Lifting the veil on conflict, culture and politics
Is the tide turning in southern Afghanistan ?
The American Enterprise Institute and the Institute for the Study of War has a new report out that says rather unequivocally that the United States is starting to turn the war around in southern Afghanistan following the surge. Since the deployment of U.S. Marines to Helmand in 2009 and the launch of an offensive there followed by operations in Kandahar, the Taliban has effectively lost all its main safe havens in the region, authors Frederick W. Kagan and Kimberly Kagan argue.
The Taliban assassination squad in Kandahar has ben dismantled, the insurgents’ ability to acquire, transport and use IED materials and other weapons has been disrupted, and narcotics facilitators and financiers who link the drug market to the insurgency have been aggressively targeted. Above all, NATO and Afghan forces continue to hold all the areas they have cleared in the two provinces, arguably the heart of the insurgency, which is a significant departure from the past.
The war is far from over, large parts of the country remain under insurgent control, and there is limited, if not negligent political progress in the areas re-taken from the Taliban. But the momentum of the insurgency in the south has unquestionably been arrested and probably reversed, the authors say.
Is the ground really shifting, and if so, what’s behind this breakthrough ? Part of the reason is the arrival of 30,000 U.S. troops under the surge which military commanders said was necessary to make a dent in an insurgency at its deadliest since 2001. Another 1,400 Marines have just been ordered , all part of efforts to crush the Taliban so America can make an honourable ext from its longest war yet. But it is not just more troops that General David Petraeus has thrown at the resilient Taliban.
By all accounts, the war has turned ultra-violent as Danger Room blog called it a few months ago, with Petraeus bringing in the full weight of the U.S.. military to bear on the insurgents. U.S. Special Forces stepped up raids, taking out hundreds of militants, surface-to surface missiles were fired to clear the Taliban in Kandahar, and tanks deployed in Helmand to crush them.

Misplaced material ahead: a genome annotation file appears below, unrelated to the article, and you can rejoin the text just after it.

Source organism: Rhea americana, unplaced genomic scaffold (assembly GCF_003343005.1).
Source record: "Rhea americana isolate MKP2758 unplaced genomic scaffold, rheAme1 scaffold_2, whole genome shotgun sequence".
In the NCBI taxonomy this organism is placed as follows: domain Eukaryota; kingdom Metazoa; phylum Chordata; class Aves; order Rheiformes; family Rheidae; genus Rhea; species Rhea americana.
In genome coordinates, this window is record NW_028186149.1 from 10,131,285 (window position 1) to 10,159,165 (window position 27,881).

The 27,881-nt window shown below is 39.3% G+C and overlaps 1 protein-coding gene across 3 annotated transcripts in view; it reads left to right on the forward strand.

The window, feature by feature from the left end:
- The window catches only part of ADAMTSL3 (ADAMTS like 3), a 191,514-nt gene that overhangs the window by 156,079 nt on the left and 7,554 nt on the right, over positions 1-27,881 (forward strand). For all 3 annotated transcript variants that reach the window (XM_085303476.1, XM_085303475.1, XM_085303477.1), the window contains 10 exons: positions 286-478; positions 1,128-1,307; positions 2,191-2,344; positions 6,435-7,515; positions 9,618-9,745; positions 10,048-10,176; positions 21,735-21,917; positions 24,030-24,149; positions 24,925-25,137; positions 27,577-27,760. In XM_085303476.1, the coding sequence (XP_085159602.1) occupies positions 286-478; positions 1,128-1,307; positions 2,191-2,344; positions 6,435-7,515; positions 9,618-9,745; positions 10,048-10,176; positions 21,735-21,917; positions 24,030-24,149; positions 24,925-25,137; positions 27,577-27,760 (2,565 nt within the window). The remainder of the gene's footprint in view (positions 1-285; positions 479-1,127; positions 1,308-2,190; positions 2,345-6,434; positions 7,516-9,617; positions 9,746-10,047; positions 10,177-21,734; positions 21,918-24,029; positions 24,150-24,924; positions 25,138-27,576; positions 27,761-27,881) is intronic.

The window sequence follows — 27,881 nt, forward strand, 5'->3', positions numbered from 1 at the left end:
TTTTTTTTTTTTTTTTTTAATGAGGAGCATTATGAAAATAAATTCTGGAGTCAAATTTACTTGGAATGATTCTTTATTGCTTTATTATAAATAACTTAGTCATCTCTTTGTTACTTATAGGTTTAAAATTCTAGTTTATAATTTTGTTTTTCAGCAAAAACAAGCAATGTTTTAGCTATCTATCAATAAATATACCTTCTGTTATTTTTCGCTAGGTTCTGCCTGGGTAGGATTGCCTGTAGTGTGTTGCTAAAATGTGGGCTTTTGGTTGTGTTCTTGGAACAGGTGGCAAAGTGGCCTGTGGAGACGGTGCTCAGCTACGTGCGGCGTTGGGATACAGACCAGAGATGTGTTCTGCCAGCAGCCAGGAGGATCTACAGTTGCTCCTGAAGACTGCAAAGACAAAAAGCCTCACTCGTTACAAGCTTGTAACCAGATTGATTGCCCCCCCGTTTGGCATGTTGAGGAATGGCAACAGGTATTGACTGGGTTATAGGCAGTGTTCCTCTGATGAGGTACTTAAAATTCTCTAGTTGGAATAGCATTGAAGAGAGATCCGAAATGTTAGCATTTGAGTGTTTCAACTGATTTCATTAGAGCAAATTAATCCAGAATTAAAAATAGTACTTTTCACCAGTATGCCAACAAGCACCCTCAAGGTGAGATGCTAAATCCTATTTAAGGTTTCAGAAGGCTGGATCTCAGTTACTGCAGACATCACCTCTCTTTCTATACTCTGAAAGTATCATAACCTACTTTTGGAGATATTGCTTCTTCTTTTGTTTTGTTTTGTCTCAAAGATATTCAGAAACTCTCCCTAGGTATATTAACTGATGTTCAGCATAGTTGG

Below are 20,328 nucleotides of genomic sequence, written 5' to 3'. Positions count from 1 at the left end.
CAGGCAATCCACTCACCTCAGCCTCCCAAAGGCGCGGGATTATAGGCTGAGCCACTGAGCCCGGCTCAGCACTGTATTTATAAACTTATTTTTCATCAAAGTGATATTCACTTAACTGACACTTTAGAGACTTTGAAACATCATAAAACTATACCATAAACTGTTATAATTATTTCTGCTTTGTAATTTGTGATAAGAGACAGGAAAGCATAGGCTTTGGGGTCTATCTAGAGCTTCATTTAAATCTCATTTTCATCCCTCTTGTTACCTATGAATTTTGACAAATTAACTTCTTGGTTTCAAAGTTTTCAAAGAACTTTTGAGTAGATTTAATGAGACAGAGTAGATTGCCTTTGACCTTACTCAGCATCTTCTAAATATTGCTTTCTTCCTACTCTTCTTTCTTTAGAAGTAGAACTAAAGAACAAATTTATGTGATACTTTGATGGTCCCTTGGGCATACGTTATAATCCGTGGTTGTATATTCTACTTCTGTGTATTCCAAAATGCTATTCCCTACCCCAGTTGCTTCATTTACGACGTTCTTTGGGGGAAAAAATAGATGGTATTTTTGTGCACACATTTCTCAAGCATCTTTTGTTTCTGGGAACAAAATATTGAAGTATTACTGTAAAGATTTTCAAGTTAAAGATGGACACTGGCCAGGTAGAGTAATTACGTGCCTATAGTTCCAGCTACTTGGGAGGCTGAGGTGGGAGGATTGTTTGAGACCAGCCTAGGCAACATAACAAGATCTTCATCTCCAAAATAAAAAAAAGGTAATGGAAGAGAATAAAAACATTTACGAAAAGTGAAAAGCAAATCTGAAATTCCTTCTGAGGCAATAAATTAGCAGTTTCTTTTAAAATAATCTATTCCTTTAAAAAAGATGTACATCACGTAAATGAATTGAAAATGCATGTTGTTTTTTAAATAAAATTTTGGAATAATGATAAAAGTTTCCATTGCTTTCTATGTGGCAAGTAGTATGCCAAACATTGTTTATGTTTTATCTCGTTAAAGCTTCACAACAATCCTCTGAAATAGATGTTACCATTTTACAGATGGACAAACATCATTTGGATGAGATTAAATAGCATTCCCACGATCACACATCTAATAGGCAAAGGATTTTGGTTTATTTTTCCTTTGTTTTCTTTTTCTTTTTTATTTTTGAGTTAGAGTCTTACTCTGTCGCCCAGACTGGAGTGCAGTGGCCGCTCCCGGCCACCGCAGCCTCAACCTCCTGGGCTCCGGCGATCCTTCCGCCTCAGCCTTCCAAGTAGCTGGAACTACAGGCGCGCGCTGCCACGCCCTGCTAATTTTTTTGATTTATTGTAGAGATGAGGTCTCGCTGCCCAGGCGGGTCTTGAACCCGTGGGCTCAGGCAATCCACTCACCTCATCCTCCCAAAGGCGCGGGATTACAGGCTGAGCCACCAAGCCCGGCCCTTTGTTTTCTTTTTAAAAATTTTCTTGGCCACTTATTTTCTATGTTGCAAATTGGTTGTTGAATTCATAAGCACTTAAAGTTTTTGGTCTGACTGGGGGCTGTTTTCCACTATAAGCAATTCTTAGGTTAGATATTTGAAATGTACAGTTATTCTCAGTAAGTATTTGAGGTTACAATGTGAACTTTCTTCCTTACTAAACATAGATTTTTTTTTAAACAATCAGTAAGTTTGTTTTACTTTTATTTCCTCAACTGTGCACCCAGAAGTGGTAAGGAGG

Air strikes, the weapon of last choice under previous General Stanley McChrystal’s winning the hearts and minds strategy, rose to their highest level since the invasion in 2011, with 1,000 attacks in one month alone. U.S. generals are again talking of ”shock and awe” to destroy the Taliban, a far cry from the population -centric-strategy pursued earlier with its stress on avoiding civilian casualties. The level of civil casualties in the past few months, though, doesn’t seem to have risen in proportion to the intensity of the war effort, which means operations are much more accurate probably because of better intelligence, more involvement of the ANA, and perhaps foreign forces have just gotten better over a period of time.
But re-establishing control over the south isn’t enough, given this is an insurgency that has spread across the country. Frederick and Kimberly Kagan define five major areas in Afghanistan that the government must hold and the insurgents must contest: Kabul and its immediate environs; the densely-settled areas of Kandahar, Helmand, Zabul, and Uruzgan; Herat; Loya Paktia, along with Ghazni and southern Logar and Wardak; and the inhabited areas east of Kabul around the Jalalabad Bowl and up the Konar River Valley.
ISAF and the ANSF have established reasonably solid security in Herat and Kabul, the authors say. They are maintaining more tenuous security in the Jalalabad Bowl and fighting to push stability up the Konar River Valley. Regaining control of Helmand, Kandahar, southern Uruzgan, and parts of Zabul has been ISAF’s main effort for the past 18 months and has seen much progress. The situation in Loya Paktia, Ghazni, and parts of Logar and Wardak has not yet received adequate attention.